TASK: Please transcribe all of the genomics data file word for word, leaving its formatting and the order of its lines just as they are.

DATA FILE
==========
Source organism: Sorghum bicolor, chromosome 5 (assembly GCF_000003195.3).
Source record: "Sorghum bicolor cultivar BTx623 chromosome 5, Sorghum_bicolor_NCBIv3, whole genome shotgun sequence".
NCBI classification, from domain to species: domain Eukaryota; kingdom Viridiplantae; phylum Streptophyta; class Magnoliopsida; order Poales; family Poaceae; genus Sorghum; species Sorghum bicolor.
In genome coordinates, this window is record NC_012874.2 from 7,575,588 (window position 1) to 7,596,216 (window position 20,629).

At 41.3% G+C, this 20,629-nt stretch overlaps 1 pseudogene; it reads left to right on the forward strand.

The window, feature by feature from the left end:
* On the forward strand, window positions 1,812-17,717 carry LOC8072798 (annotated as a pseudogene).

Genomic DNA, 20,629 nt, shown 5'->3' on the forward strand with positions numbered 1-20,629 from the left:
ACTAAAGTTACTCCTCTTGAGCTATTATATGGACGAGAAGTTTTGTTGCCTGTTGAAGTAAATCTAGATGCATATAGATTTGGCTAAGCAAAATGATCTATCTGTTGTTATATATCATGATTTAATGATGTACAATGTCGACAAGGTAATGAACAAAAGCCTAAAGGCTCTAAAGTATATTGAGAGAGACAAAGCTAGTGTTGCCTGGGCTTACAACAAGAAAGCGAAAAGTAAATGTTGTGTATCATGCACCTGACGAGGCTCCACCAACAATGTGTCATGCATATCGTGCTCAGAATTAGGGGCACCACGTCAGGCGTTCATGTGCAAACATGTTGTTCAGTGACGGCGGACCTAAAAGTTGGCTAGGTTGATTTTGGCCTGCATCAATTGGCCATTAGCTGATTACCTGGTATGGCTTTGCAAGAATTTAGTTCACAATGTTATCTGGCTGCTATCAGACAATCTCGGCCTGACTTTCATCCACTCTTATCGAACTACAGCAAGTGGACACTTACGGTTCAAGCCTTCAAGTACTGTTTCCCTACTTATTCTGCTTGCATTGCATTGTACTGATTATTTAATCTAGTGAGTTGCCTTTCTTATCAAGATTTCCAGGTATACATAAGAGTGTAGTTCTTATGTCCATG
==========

Source organism: Sorghum bicolor, chromosome 5 (assembly GCF_000003195.3).
Source record: "Sorghum bicolor cultivar BTx623 chromosome 5, Sorghum_bicolor_NCBIv3, whole genome shotgun sequence".
NCBI classification, from domain to species: domain Eukaryota; kingdom Viridiplantae; phylum Streptophyta; class Magnoliopsida; order Poales; family Poaceae; genus Sorghum; species Sorghum bicolor.
In genome coordinates, this window is record NC_012874.2 from 7,575,588 (window position 1) to 7,596,216 (window position 20,629).

At 41.3% G+C, this 20,629-nt stretch overlaps 1 pseudogene; it reads left to right on the forward strand.

The window, feature by feature from the left end:
* On the forward strand, window positions 1,812-17,717 carry LOC8072798 (annotated as a pseudogene).

Genomic DNA, 20,629 nt, shown 5'->3' on the forward strand with positions numbered 1-20,629 from the left:
ACTAAAGTTACTCCTCTTGAGCTATTATATGGACGAGAAGTTTTGTTGCCTGTTGAAGTAAATCTAGATGCATATAGATTTGGCTAAGCAAAATGATCTATCTGTTGTTATATATCATGATTTAATGATGTACAATGTCGACAAGGTAATGAACAAAAGCCTAAAGGCTCTAAAGTATATTGAGAGAGACAAAGCTAGTGTTGCCTGGGCTTACAACAAGAAAGCGAAAAGTAAATGTTGTGTATCATGCACCTGACGAGGCTCCACCAACAATGTGTCATGCATATCGTGCTCAGAATTAGGGGCACCACGTCAGGCGTTCATGTGCAAACATGTTGTTCAGTGACGGCGGACCTAAAAGTTGGCTAGGTTGATTTTGGCCTGCATCAATTGGCCATTAGCTGATTACCTGGTATGGCTTTGCAAGAATTTAGTTCACAATGTTATCTGGCTGCTATCAGACAATCTCGGCCTGACTTTCATCCACTCTTATCGAACTACAGCAAGTGGACACTTACGGTTCAAGCCTTCAAGTACTGTTTCCCTACTTATTCTGCTTGCATTGCATTGTACTGATTATTTAATCTAGTGAGTTGCCTTTCTTATCAAGATTTCCAGGTATACATAAGAGTGTAGTTCTTATGTCCATG